• Just Following Orders: Chief Scalpem's sister saves his ass with these words, as opposed to all the rest of Richard Rose's thugs who were also "just following orders."
  • Knife Nut: Chief Scalpem, of course.
  • Licking the Blade: Chief Scalpem does it before you fight him.
  • Mad Bomber: The Smith Brothers. One of them has enough sense to talk, but the other is completely Axe Crazy. Their boss fight (the only one without a preceding stage) could be dangerous to play if you're epileptic.
  • Man of Wealth and Taste: Sir Richard Rose.
  • Mirror Boss: Sir Richard Rose. After you destroy the barrier protecting him on his balcony, he'll to begin dash, jump and slide around the stage with agility that rivals that of the players. One difference is that his slide can do Collision Damage to the players.
  • Names to Run Away From Really Fast: Chief Scalpem.
  • Nintendo Hard
  • No Export for You: Inverted. The arcade version was released in Japan, but not the console ports.
  • One-Hit-Point Wonder: Averted in the Genesis version's versus mode where players have a Life Meter.
  • One Name Only: The four heroes.note 
  • Quick Draw: The 2nd boss, Hank "Hawkeye" Hatfield. In theory, atleast.
  • Quintessential British Gentleman: Sir Richard Rose has quite the modals for the Big Bad. Noted specially in his intro:
    "Cheerio, old chap!"
    • He'll make you cry on harder difficulties.
  • Pre Ass Kicking One Liner/Famous Last Words: All the bosses start and end with one each.
  • Pyro Maniac: One Smith brother. The other is a fan of dynamite.
  • Real Men Wear Pink: Cormano. Pink is also the color of Steve's hat, neckerchief and boots.
  • Recycled IN SPACE!: Contra IN THE WILD WEST!
  • Reformulated Game: The Genesis version is missing Steve and Bob, and only four of the arcade version's bosses are included. However, the stages are completely redesigned and are now divided into two segments, while the bonus rounds are different as well, so it's not a complete loss.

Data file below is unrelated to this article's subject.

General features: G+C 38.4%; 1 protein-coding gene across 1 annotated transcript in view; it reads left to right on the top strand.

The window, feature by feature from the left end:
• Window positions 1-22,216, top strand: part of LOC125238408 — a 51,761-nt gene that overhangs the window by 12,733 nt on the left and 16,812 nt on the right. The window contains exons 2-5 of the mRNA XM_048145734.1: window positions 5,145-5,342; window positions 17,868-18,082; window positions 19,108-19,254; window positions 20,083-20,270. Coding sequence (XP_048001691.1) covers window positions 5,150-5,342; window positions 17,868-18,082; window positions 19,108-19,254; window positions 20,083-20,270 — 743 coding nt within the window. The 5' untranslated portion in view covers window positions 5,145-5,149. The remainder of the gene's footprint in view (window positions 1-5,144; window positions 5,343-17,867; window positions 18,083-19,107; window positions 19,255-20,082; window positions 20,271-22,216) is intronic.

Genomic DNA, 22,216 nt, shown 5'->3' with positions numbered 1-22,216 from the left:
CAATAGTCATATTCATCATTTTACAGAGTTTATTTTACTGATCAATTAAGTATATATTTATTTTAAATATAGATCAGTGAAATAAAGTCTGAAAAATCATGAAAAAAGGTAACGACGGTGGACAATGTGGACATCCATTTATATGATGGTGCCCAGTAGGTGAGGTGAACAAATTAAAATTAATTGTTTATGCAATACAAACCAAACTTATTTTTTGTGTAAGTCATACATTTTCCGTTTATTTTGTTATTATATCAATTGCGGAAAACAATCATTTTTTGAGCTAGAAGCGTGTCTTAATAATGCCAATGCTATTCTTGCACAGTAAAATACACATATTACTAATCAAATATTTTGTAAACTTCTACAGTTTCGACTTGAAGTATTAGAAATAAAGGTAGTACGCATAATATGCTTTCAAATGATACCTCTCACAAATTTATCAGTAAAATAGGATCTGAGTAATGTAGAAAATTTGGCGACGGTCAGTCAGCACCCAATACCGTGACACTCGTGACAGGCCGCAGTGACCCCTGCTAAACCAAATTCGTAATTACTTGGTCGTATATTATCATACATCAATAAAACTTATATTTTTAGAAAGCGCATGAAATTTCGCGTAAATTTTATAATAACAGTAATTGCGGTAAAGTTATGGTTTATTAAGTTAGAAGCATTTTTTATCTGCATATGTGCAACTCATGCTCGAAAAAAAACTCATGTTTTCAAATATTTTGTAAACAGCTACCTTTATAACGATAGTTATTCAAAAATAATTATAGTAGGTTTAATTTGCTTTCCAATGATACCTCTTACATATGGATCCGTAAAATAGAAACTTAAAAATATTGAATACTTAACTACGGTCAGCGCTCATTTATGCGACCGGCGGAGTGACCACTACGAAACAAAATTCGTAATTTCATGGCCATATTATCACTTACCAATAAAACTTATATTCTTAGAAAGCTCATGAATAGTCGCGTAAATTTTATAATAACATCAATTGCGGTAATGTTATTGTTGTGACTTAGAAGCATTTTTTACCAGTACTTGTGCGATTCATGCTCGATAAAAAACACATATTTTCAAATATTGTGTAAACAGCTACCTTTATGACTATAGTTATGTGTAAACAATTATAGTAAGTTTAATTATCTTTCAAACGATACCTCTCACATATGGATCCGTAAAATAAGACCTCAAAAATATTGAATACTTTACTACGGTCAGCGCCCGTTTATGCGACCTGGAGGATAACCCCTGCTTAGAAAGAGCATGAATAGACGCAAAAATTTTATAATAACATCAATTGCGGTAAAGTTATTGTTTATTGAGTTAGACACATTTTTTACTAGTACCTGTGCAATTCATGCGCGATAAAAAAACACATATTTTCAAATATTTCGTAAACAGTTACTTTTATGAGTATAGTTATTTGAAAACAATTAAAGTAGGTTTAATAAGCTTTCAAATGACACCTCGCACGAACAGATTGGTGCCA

• Riding into the Sunset: The end image, unsurprisingly enough.
  • Shotguns Are Just Better: Since all regular enemies are One Hit Point Wonders, Bob and Cormano's shotguns make them far more useful most of the time over sixgun-toting Billy and Steve. However:
  • Slasher Smile: Richard Rose has one all throughout the Boss Battle.
  • Soundtrack Dissonance: The Game Over music is light-hearted Mariachi band music.
  • Spiritual Successor: Two in particular. Mystic Warriors was made by the same team and even features a cameo by Steve, while Konami's arcade game version of Wild West COW Boys of Moo Mesa is a very similar western-themed side-scroller. The game also acts as a spiritual successor to Konami's earlier western-themed shooter Iron Horse.
  • Spread Shot: You get this by picking up the Dual Wielding power-up. However, Bob and Cormano had these right off the bat.
  • Squashed Flat: The death sprite used when anyone, be it either player characters or enemies, gets crushed by falling rocks.
  • Storming The Fort: The final stage.
  • Suck My Rose: The final boss, Sir Richard Rose.
  • Sweet Tooth: Paco Loco if the Genesis port is to be believed, as all money on his stage is replaced with candy, including the large amount he drops upon defeat.
  • Token Minority: Cormano is the only Hispanic in a team of blond-haired white cowboys.
  • Traintop Battle: The boss fight against El Greco. But that's not the only stage where you have to walk through a moving train.
    • In the Genesis port, Paco Loco is the one fought atop a moving train.
  • Vocal Dissonance: Cormano, the Mexican gunslinger, has the exact same twangy Western accent as the other three heroes.
  • Wake-Up Call Boss: El Greco. He actively blocks your shots, only whipping you when he's not hiding behind his shield, and said whip has a lot of range. Players who thought they could get by just filling the screen with bullets usually end up losing a fair few quarters to this guy.
    • Hawkeye Hank Hatfield. His henchmen shoot fast,he is very fast too and just to surprise you he will JUMP into your zone and shoot you while ducking, way different from Simon Greedwell who just stood there taking shots, Hank moves around like crazy.
  • Warm-Up Boss: Simon Greedwell doesn't nothing but fire at you from the balcony with his rifle, even after you've removed his improvised barrier. He's more like a regular Mook with a massive HP boost.
  • Whip It Good: El Greco.
  • You No Take Candle: Dark Horse says, "You in big heap trouble!" when you fight him, and "Me in big heap trouble!" when you defeat him. Chief Scalpem also introduces himself with, "Me ready for pow wow!" and croaks, "Me pow-wowed out!" when defeated.
  • Your Princess Is in Another Castle: So you've killed Richard Rose?note 

Sunday VS Magazine: Shuuketsu! Choujou DaikessenCreator/KonamiThe Sword Of Etheria
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alternative title(s): Sunset Riders